In the event of a scarcity of resources, the board of LiTH can decide to limit the possibilities of taking courses that are part of a programme as freestanding courses.
Courses are timetabled after a decision has been made concerning the assignment of the course to a timetable module. A central timetable is not drawn up for courses with fewer than five participants. Most project courses do not have a central timetable.
Students who require support in planning their continued studies can contact the study guidance counsellor of the programme. Study planning involves the student and the study guidance counsellor together drawing up an individual plan for studies during the subsequent term. The individual plan may allow the student to deviate from the general curriculum.
Completed first-cycle courses are a precondition for successful studies at more advanced levels. For this reason, study planning is based on giving priority to courses from earlier years of study that have not been completed. If further capacity is available, new courses may be taken.
Study planning takes place on a regular basis if the student:
- does not satisfy the requirements for progression to later terms. In order for a student to be able to participate in courses from later years in such cases, a decision of exemption is required.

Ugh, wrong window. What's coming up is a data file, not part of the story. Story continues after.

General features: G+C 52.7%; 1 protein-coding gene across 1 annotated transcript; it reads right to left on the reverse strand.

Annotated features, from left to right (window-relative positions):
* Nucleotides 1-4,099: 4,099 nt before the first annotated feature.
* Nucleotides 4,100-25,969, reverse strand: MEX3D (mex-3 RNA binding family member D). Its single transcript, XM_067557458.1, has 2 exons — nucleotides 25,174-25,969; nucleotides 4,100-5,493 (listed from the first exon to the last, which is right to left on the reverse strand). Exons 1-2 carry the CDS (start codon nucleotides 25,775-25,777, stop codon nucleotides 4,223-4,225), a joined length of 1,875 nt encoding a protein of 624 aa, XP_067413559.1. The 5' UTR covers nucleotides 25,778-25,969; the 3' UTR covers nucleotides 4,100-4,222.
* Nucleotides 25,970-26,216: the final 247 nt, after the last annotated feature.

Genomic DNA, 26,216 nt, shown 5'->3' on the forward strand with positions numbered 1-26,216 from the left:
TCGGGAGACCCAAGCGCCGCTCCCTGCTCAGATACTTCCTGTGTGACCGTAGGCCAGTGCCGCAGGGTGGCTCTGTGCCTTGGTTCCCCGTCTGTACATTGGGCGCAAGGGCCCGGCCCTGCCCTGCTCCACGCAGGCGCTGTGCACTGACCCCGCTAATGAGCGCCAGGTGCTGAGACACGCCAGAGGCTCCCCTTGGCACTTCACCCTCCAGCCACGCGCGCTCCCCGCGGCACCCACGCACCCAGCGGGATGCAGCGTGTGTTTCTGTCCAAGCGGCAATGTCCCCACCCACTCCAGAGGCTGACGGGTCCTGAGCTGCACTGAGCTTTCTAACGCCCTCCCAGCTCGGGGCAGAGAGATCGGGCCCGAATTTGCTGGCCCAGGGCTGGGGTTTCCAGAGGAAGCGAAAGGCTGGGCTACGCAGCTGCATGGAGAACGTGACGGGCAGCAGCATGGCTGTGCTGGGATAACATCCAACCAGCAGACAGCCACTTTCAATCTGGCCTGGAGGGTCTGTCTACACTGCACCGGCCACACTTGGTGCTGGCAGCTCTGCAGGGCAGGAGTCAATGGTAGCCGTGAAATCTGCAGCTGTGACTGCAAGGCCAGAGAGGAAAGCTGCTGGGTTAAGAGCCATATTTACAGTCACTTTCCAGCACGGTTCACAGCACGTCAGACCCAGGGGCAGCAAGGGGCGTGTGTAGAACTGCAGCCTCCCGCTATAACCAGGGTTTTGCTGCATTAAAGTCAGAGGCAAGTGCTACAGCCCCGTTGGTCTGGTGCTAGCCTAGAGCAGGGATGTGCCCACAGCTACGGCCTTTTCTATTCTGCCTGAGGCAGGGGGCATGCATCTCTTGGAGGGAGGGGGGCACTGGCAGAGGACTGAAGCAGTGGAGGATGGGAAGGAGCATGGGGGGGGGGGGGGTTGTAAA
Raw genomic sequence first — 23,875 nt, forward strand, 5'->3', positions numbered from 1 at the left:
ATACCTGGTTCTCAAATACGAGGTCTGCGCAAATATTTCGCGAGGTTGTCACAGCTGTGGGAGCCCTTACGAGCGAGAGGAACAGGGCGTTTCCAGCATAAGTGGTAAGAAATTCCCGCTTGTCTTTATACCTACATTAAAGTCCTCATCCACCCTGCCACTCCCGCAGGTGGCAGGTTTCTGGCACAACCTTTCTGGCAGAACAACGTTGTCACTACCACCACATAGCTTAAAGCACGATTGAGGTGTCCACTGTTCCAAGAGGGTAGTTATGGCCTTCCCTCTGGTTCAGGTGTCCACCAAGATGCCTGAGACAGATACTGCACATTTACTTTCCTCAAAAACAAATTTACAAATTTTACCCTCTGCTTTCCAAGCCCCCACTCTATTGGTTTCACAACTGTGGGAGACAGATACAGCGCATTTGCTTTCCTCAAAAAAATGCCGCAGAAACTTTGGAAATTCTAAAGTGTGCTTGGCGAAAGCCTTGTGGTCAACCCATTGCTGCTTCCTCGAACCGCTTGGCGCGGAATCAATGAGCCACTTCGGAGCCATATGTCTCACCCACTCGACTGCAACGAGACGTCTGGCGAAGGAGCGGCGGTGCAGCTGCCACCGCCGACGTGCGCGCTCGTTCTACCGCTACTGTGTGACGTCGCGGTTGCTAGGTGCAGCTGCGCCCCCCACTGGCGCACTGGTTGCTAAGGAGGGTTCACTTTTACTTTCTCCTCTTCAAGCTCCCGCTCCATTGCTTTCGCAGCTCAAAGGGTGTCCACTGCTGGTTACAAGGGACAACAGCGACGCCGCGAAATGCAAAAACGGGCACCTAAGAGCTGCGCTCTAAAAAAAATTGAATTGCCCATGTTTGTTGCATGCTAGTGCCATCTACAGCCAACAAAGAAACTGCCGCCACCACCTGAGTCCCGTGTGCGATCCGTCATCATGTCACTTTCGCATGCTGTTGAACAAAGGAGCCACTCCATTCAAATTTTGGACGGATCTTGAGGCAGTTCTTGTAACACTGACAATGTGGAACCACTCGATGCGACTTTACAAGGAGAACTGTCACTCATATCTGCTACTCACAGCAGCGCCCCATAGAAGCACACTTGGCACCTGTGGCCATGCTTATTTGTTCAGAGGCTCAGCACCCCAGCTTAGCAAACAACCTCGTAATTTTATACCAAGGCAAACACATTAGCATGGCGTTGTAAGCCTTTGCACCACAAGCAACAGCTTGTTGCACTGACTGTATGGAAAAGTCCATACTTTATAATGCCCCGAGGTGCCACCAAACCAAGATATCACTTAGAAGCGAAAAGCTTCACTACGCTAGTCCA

- does not satisfy the requirements for starting a degree project.
Other situations in which study planning may be required:
- A student has fallen behind during the early part of a study programme and has failed to complete several courses.
- A student has not satisfied the entry requirements for a degree project before term 6 of an engineering degree.
- A student has applied for admission to a later part of a programme.
- Studies have been carried out abroad.
- A study programme is to be resumed after an interruption.
In these cases the study guidance counsellor supports the student in planning the continued studies, also in situations in which the student can register for the relevant courses without the need for a special decision for the continued studies.
Part of education abroad
Students can exchange study at LiTH for study at an institute of higher education abroad, and/or work on a degree project abroad.
In the event that study (courses) at LiTH are exchanged for study abroad, the relevant board of studies (faculty programme director) is responsible for a decision about an individual study plan, which is to be drawn up in advance, and about the final course approval and its inclusion in the qualification requirements. For this reason, students who plan to participate in an exchange should contact the faculty programme director (or equivalent) at the Dean’s Office of the Institute of Technology.